Written by Richard Way,
Last Modified: 27th June 2019

Buying a home in Australia has always been a little tricky, with restrictions on overseas buyers. Now New Zealand has followed suit. But the fact is that thousands of us have bought Aussie property, finding ways to work through the rules. Can we do that with New Zealand too? 

How do you buy a home in New Zealand?

New rules introduced last autumn have made it almost impossible for foreigners who aren’t resident in New Zealand to buy their own home there. The basic fact is that as a buyer from the UK or another country, until you’ve gained residency status you won’t be able to get the keys to that NZ house of your dreams.

These tighter controls have been in place since 22 October 2018, when amendments to New Zealand’s Overseas Investment Act went live after being approved in August that year. Rightly or wrongly, the NZ Government has taken this route primarily to stop the overheating effect that foreign purchases were having on its property market. Demand from foreigners, who were investing in the country without living there, was driving up property prices and seemingly pricing out local people from owning a home. The hope is that trend will now be stalled.

Make sure to get your free copy of the New Zealand Buying Guide – it covers everything you need to know about buying in this country.

Can you still buy a property in New Zealand?

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‘Sensitive’ property

Looking closer, the new regulation taking away foreigners’ ability to buy a home has been a change in the classification of property categorised as ‘residential’ or ‘lifestyle’ – i.e. for living in. These are now classed by the NZ Government as ‘sensitive land’. In order to purchase sensitive land, a foreigner not living in New Zealand must apply for consent from NZ’s Overseas Investment Office (OIO).


These rules do not apply to New Zealand citizens, or Australian and Singaporean citizens. You will also not require OIO consent if you have either a New Zealand, Australian or Singaporean Permanent Resident Visa and live in New Zealand, or if you have a New Zealand Resident visa and live in New Zealand. To be deemed as ‘living in New Zealand’, you must have been resident there officially for at least 12 months, spending at least 183 days of the past 12 months there.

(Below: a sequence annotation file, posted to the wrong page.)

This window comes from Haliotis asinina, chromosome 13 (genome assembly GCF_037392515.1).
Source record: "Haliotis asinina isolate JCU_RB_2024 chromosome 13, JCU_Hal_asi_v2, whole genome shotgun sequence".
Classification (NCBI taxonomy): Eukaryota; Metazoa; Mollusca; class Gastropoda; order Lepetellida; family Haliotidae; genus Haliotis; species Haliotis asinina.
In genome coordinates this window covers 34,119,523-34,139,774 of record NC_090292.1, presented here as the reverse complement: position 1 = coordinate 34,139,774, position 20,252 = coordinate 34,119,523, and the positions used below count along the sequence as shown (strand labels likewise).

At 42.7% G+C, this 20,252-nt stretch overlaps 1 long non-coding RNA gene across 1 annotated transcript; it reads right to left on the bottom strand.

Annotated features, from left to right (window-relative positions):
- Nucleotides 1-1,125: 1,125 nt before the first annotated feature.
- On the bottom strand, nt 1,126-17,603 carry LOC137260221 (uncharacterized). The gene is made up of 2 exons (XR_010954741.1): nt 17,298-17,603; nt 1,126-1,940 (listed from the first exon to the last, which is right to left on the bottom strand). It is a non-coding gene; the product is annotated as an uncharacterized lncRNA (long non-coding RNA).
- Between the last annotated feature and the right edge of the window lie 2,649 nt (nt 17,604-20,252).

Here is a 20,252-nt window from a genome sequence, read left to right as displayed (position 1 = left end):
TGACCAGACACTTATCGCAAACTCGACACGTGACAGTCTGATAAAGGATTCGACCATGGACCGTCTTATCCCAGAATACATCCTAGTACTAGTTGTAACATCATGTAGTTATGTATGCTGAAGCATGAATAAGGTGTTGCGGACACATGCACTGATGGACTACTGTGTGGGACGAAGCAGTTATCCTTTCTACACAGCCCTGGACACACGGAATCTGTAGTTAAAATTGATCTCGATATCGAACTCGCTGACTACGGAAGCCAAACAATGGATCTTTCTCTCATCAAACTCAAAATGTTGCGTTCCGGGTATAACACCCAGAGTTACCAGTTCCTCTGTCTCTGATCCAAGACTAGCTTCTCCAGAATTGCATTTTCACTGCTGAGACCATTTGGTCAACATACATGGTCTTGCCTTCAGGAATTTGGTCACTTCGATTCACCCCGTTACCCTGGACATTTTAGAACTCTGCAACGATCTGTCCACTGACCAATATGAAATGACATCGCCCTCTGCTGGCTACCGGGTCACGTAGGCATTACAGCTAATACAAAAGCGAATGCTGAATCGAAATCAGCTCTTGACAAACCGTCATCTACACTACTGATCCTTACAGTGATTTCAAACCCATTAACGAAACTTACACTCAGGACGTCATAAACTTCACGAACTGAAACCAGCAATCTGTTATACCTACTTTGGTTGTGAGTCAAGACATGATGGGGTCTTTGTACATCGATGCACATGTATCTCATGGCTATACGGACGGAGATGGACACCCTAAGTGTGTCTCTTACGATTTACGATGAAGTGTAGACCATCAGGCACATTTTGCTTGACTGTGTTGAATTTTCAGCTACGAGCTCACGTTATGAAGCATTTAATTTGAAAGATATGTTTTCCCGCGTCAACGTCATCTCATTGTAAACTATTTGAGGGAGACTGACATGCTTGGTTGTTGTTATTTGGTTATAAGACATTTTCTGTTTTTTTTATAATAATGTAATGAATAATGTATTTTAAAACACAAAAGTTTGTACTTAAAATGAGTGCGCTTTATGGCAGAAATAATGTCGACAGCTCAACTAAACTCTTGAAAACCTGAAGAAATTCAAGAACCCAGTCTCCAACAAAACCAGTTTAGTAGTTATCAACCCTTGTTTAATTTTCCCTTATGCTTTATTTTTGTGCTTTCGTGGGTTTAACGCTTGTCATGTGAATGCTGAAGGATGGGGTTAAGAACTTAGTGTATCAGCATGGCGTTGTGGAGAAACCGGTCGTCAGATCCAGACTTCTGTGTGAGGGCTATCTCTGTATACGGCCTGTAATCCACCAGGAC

Spouse exemptions also apply. For example, if a couple are buying a family home and only one of them is a New Zealand citizen, neither of them need OIO consent.

The OIO has granted transitional exemption certificates to a selection of new apartment developments, mainly in Auckland.

In addition, the OIO has granted what it calls transitional exemption certificates to a selection of new apartment developments, mainly in Auckland. This means overseas buyers can buy on these developments freely without needing consent. However, this is only applicable to the first purchase of a new off-plan apartment – after its first sale, the new rules of the Overseas Investment Act apply. According to the OIO website, for an exemption to be considered, a development must be multi-storey with at least 20 residential units that were not completed before 22 August 2018 and were likely to be completed by 22 August 2023.

Consent required

In a nutshell, as a foreign citizen, you must apply – and be granted – OIO consent if: you have a New Zealand Permanent Resident Visa or Resident Visa but do NOT qualify as living in New Zealand; or you have an Australian or Singaporean Permanent Resident Visa but do NOT qualify as living in.

The fee for applying for OIO consent is NZ$2,040 (just over £1,000 at today’s rates). It is possible to get pre-approval before you have found a home to buy, in order to speed up the application process.